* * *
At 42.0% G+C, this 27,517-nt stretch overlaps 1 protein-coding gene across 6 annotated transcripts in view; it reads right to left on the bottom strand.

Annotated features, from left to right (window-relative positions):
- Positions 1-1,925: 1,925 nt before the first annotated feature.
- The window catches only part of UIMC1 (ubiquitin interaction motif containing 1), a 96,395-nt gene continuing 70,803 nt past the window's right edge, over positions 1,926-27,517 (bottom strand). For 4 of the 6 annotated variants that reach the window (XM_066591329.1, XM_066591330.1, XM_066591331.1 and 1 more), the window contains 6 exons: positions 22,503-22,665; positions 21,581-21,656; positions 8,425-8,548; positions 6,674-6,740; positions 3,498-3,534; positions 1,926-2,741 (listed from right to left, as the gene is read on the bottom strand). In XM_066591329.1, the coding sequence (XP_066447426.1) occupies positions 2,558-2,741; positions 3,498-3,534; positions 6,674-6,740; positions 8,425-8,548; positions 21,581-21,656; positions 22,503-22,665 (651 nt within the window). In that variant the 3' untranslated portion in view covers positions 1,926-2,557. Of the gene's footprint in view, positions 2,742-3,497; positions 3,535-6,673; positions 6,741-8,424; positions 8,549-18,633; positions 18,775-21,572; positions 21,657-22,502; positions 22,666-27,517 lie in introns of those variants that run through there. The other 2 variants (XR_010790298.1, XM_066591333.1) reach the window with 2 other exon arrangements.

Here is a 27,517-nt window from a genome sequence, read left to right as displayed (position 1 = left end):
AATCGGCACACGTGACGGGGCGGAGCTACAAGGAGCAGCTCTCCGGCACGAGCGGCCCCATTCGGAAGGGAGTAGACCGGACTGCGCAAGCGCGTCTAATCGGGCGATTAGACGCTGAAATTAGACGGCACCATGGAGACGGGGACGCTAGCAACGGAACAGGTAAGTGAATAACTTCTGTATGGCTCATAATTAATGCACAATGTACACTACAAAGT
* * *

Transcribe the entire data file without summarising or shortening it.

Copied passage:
At 42.0% G+C, this 27,517-nt stretch overlaps 1 protein-coding gene across 6 annotated transcripts in view; it reads right to left on the bottom strand.

Annotated features, from left to right (window-relative positions):
- Positions 1-1,925: 1,925 nt before the first annotated feature.
- The window catches only part of UIMC1 (ubiquitin interaction motif containing 1), a 96,395-nt gene continuing 70,803 nt past the window's right edge, over positions 1,926-27,517 (bottom strand). For 4 of the 6 annotated variants that reach the window (XM_066591329.1, XM_066591330.1, XM_066591331.1 and 1 more), the window contains 6 exons: positions 22,503-22,665; positions 21,581-21,656; positions 8,425-8,548; positions 6,674-6,740; positions 3,498-3,534; positions 1,926-2,741 (listed from right to left, as the gene is read on the bottom strand). In XM_066591329.1, the coding sequence (XP_066447426.1) occupies positions 2,558-2,741; positions 3,498-3,534; positions 6,674-6,740; positions 8,425-8,548; positions 21,581-21,656; positions 22,503-22,665 (651 nt within the window). In that variant the 3' untranslated portion in view covers positions 1,926-2,557. Of the gene's footprint in view, positions 2,742-3,497; positions 3,535-6,673; positions 6,741-8,424; positions 8,549-18,633; positions 18,775-21,572; positions 21,657-22,502; positions 22,666-27,517 lie in introns of those variants that run through there. The other 2 variants (XR_010790298.1, XM_066591333.1) reach the window with 2 other exon arrangements.

Here is a 27,517-nt window from a genome sequence, read left to right as displayed (position 1 = left end):
AATCGGCACACGTGACGGGGCGGAGCTACAAGGAGCAGCTCTCCGGCACGAGCGGCCCCATTCGGAAGGGAGTAGACCGGACTGCGCAAGCGCGTCTAATCGGGCGATTAGACGCTGAAATTAGACGGCACCATGGAGACGGGGACGCTAGCAACGGAACAGGTAAGTGAATAACTTCTGTATGGCTCATAATTAATGCACAATGTACACTACAAAGT